( n )x ( n )y ( n )2−x−y 2! C A B x!y!(2 − x − y)! n n n

(x + y ⩽ 2)

(1)

and (2)! . (x)!(y)!(2 − x − y)!

(2)

In this probability function, we assume that n ≫ 1 so that selection of a single individual has little effect on the value of n and the frequency of individual variants in the population. The first term Equation (2) in this probability function Equation (1) takes into account the different possible permutations of ( ) ( ) ( ) selecting A’s, B’s, and C’s particular members from the population. The nA ∕n , nB ∕n , and nC ∕n terms are the frequencies of each of the variants in the population. We also assume that when each of the members are selected, the correct crossing over and recombination will always occur. So if a member with allele A is selected with a member with allele B, the resulting offspring will have recombined alleles A and B. And likewise, if a member with allele B is selected with a member with allele C, the offspring will have recombined alleles B and C, and so on for the other possible selections. In addition, we have the following condition: nA + nB + nC = n.

(3)

If we set x = y = 1, we can compute the probability of selecting an A and a B variant from the population. Equation (1) then reduces to f (x = 1, y = 1) = P(A, B) = 2

(n ) (n ) A B . n n

(4)

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The factor ‘2’ is included because of the two possible permutations of selections of an A and a B variant or a B(and an ) A variant. ( ) Immediately, we know that the maximum probability for Equation (4) occurs when nA ∕n = nB ∕n = ½. This occurs when half the population has allele A and the other half of the population has allele B, and there are no members that have neither allele A nor B. In this case, the probability of a member with allele A meeting and recombining with a member with allele B is 0.5. The other two possible selections would be an A variant meeting and recombining with another A variant and a B variant meeting and recombining with another B variant. Neither of those last two recombination possibilities would give the improved fitness of an A and a B variant meeting and recombining. Following is a graph for Equation (4) for various values of nA ∕n and nB ∕n. To examine the detail of P(A,B) when the frequencies of alleles nA and nB are less than 0.1, consider the data in Table I. Copyright © 2015 John Wiley & Sons, Ltd.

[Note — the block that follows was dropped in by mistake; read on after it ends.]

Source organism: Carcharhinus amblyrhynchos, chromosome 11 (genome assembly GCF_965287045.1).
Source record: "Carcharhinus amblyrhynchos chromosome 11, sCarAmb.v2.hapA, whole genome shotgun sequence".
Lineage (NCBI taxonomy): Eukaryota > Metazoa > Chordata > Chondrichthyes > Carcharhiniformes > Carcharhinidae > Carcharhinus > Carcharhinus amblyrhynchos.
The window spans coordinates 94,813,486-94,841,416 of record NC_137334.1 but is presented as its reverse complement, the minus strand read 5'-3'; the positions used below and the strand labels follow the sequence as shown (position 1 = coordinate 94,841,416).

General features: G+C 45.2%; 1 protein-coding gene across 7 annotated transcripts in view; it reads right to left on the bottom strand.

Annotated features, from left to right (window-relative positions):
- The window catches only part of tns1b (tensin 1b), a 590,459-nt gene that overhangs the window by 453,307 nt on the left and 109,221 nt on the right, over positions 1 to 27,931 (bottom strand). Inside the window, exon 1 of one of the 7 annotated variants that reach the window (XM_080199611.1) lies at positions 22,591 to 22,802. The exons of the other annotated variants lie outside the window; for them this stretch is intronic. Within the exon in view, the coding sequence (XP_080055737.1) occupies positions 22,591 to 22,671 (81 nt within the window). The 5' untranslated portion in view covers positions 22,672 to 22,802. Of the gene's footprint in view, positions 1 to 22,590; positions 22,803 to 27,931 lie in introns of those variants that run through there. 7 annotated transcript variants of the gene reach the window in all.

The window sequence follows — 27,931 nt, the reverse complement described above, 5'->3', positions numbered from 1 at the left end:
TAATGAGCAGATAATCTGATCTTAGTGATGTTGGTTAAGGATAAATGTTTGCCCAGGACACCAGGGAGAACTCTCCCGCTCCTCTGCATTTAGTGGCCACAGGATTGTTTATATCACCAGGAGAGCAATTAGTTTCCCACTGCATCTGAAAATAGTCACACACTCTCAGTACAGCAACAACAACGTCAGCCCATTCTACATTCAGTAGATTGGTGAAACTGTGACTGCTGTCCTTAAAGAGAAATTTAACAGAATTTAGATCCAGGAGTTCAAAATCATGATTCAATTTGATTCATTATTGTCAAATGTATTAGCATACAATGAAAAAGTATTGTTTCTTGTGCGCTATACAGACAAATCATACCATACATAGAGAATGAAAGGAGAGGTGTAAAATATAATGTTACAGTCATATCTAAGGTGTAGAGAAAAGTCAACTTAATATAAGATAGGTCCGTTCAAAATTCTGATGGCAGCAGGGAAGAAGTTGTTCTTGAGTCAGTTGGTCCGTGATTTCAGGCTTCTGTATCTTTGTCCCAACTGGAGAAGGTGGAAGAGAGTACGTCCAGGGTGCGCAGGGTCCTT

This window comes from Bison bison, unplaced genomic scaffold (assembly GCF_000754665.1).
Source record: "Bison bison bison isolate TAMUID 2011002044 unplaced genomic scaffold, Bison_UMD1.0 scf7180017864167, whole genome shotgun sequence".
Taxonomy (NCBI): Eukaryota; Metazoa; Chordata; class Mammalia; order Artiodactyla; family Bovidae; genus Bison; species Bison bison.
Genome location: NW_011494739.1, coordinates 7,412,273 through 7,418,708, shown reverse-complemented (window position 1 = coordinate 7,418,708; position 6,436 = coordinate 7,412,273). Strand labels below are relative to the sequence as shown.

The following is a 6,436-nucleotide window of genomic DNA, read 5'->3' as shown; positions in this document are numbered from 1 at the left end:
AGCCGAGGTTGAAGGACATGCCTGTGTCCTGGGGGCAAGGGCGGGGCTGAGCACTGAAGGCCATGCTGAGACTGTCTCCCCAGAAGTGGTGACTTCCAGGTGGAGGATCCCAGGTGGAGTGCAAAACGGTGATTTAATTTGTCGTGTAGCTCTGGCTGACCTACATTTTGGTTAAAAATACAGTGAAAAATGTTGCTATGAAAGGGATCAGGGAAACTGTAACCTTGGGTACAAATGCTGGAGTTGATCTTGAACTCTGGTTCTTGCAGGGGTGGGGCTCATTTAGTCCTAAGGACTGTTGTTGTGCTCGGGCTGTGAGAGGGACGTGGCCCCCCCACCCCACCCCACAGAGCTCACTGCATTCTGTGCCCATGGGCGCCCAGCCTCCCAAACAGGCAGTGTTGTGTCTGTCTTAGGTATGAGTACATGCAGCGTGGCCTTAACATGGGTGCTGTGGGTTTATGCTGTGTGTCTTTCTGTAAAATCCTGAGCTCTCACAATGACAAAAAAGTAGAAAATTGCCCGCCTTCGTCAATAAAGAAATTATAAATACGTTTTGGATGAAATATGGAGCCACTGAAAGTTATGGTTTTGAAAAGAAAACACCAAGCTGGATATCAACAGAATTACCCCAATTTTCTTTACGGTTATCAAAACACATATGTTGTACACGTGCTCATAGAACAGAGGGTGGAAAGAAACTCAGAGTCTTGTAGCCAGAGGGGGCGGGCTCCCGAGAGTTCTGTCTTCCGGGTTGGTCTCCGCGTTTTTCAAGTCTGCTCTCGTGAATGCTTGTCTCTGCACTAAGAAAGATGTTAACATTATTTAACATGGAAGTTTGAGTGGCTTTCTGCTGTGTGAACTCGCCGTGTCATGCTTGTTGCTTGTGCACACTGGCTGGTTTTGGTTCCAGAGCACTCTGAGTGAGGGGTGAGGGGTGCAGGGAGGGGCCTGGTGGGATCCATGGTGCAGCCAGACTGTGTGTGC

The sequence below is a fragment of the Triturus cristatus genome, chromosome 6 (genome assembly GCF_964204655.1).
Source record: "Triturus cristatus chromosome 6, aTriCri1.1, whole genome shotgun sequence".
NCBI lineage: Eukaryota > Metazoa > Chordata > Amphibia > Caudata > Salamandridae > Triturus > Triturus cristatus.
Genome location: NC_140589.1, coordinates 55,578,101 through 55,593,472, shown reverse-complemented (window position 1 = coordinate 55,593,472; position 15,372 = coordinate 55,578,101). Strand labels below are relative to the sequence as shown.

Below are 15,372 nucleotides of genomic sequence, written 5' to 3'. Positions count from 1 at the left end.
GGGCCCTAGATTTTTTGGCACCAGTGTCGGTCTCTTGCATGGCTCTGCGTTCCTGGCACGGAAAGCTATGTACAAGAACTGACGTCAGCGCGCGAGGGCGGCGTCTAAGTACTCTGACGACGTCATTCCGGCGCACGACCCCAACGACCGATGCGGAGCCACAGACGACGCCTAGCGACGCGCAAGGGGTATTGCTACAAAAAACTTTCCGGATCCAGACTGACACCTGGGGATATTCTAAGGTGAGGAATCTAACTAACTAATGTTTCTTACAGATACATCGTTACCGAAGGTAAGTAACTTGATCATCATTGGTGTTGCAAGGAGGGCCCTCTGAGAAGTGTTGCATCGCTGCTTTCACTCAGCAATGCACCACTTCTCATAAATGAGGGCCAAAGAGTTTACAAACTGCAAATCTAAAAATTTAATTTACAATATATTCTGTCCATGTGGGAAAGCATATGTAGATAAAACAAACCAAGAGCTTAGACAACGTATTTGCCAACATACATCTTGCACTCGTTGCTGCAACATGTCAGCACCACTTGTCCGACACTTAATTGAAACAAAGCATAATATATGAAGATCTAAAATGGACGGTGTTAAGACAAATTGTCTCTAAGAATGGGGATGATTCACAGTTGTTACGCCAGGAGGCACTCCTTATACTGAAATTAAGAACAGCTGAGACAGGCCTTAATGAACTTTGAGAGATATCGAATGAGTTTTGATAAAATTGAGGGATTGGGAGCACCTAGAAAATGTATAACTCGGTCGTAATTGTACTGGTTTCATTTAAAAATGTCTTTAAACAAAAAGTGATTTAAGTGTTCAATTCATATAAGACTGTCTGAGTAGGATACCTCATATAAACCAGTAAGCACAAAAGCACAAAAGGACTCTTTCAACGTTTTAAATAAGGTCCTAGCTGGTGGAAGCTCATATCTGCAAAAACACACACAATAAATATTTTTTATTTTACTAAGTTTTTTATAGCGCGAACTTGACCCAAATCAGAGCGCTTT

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Graph 1. P(A,B) as a function of nA ∕n for various values of nB ∕n.

Table I. P(A,B) for various values of nA ∕n and nB ∕n ⩽ 1E − 01. na ∕n|nb ∕n 1E − 01 1E − 02 1E − 03 1E − 04 1E − 05 1E − 06 1E − 07 1E − 08 1E − 09 1E − 10 1E − 01 1E − 02 1E − 03 1E − 04 1E − 05 1E − 06 1E − 07 1E − 08 1E − 09 1E − 10

2E − 02 2E − 03 2E − 04 2E − 05 2E − 06 2E − 07 2E − 08 2E − 09 2E − 10 2E − 11

2E − 03 2E − 04 2E − 05 2E − 06 2E − 07 2E − 08 2E − 09 2E − 10 2E − 11 2E − 12

2E − 04 2E − 05 2E − 06 2E − 07 2E − 08 2E − 09 2E − 10 2E − 11 2E − 12 2E − 13

2E − 05 2E − 06 2E − 07 2E − 08 2E − 09 2E − 10 2E − 11 2E − 12 2E − 13 2E − 14

2E − 06 2E − 07 2E − 08 2E − 09 2E − 10 2E − 11 2E − 12 2E − 13 2E − 14 2E − 15

2E − 07 2E − 08 2E − 09 2E − 10 2E − 11 2E − 12 2E − 13 2E − 14 2E − 15 2E − 16

2E − 08 2E − 09 2E − 10 2E − 11 2E − 12 2E − 13 2E − 14 2E − 15 2E − 16 2E − 17

2E − 09 2E − 10 2E − 11 2E − 12 2E − 13 2E − 14 2E − 15 2E − 16 2E − 17 2E − 18

2E − 10 2E − 11 2E − 12 2E − 13 2E − 14 2E − 15 2E − 16 2E − 17 2E − 18 2E − 19

2E − 11 2E − 12 2E − 13 2E − 14 2E − 15 2E − 16 2E − 17 2E − 18 2E − 19 2E − 20

1.3. An empirical example of random recombination

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Consider now the empirical example of a well-treated patient suffering with HIV. Assume that the A allele gives improved fitness of replication against the reverse transcriptase inhibitor and the B allele give improved fitness of replication against the protease inhibitor. What is the estimate of the probability for an A variant virus meeting and recombining with a B variant virus giving an offspring with both the A and B alleles giving improve fitness of reproduction against both the reverse transcriptase inhibitor and the protease inhibitor in a well-treated patient with HIV? The viral load in a well-treated HIV patient is less than 50 viral particles per mL [4]. The average plasma volume in an adult human is about 3 L of plasma [5]. This gives 50 viral particles per mL × 1000 mL∕L × 3 L plasma = 150 000 viral particles in a well-treated HIV patient. Thus, we have n = 150 000. This number does not include the extra-vascular viral load, but the computation can be modified for this condition. Table II contains values for P(A,B) as a function of nA for various values of nB generated using Equation (4).